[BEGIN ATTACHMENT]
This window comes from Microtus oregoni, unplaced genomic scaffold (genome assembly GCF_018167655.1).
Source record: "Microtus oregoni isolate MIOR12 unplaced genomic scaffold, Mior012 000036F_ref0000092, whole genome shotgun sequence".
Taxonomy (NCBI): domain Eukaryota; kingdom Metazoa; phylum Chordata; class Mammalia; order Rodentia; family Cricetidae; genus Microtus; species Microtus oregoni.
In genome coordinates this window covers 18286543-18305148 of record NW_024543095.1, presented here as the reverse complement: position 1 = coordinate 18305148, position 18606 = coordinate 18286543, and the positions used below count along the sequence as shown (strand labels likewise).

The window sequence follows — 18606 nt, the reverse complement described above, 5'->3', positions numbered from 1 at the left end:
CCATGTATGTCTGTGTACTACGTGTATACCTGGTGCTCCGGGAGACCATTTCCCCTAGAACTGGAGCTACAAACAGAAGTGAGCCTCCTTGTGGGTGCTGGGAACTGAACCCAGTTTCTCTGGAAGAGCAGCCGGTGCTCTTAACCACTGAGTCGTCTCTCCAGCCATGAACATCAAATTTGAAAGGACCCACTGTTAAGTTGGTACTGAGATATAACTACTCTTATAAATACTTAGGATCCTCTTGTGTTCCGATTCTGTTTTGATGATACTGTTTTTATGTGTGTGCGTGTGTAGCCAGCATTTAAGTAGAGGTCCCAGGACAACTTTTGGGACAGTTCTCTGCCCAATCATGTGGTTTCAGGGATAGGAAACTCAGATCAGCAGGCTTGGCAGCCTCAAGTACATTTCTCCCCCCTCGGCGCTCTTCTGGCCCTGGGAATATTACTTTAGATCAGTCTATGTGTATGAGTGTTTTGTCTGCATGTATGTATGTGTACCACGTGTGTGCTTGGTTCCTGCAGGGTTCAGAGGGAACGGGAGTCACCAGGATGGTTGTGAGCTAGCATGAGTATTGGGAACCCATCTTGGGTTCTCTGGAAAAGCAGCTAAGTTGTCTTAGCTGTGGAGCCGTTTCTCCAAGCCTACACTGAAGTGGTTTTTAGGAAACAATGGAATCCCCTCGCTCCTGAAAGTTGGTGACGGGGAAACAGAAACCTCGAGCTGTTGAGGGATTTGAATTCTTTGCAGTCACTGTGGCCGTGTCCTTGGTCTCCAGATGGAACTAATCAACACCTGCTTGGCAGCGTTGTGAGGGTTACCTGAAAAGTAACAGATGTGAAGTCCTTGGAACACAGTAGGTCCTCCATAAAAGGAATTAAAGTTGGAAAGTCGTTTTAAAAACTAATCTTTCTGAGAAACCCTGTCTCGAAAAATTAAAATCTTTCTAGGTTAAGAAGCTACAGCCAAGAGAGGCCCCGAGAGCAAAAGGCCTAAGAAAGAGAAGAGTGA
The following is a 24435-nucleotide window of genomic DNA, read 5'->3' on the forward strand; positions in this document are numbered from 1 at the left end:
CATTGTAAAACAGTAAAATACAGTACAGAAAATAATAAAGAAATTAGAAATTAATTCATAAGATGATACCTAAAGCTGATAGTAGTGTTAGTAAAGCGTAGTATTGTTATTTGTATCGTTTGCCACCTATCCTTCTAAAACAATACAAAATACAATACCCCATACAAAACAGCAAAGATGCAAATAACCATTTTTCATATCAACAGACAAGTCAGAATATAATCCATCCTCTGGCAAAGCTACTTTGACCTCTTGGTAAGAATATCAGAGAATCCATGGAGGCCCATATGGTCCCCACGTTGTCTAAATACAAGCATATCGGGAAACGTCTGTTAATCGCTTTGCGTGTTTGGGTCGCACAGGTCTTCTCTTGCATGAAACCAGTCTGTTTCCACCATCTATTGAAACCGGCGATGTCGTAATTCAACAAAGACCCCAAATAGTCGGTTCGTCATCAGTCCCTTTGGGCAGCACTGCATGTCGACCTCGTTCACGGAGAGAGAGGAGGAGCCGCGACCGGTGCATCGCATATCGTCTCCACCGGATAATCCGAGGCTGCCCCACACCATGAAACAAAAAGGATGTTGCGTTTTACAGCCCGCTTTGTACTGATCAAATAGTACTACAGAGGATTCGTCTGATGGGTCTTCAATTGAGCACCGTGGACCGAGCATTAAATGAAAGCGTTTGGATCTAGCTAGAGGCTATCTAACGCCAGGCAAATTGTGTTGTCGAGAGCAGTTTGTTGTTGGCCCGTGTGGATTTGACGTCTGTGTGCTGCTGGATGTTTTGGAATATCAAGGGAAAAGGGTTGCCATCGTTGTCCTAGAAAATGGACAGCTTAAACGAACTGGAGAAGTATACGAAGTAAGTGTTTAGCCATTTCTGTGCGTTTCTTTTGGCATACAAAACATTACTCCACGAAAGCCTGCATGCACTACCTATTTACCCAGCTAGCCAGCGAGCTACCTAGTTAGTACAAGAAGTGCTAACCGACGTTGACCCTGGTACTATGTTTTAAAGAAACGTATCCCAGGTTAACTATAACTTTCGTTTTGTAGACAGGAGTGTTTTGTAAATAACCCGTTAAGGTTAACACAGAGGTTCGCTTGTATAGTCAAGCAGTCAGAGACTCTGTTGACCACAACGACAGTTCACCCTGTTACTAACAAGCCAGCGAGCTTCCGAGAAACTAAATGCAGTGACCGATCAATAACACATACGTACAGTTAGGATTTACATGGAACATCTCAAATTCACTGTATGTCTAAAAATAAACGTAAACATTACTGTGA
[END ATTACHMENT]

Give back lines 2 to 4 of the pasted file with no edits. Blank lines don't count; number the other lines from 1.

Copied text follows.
Source record: "Microtus oregoni isolate MIOR12 unplaced genomic scaffold, Mior012 000036F_ref0000092, whole genome shotgun sequence".
Taxonomy (NCBI): domain Eukaryota; kingdom Metazoa; phylum Chordata; class Mammalia; order Rodentia; family Cricetidae; genus Microtus; species Microtus oregoni.
In genome coordinates this window covers 18286543-18305148 of record NW_024543095.1, presented here as the reverse complement: position 1 = coordinate 18305148, position 18606 = coordinate 18286543, and the positions used below count along the sequence as shown (strand labels likewise).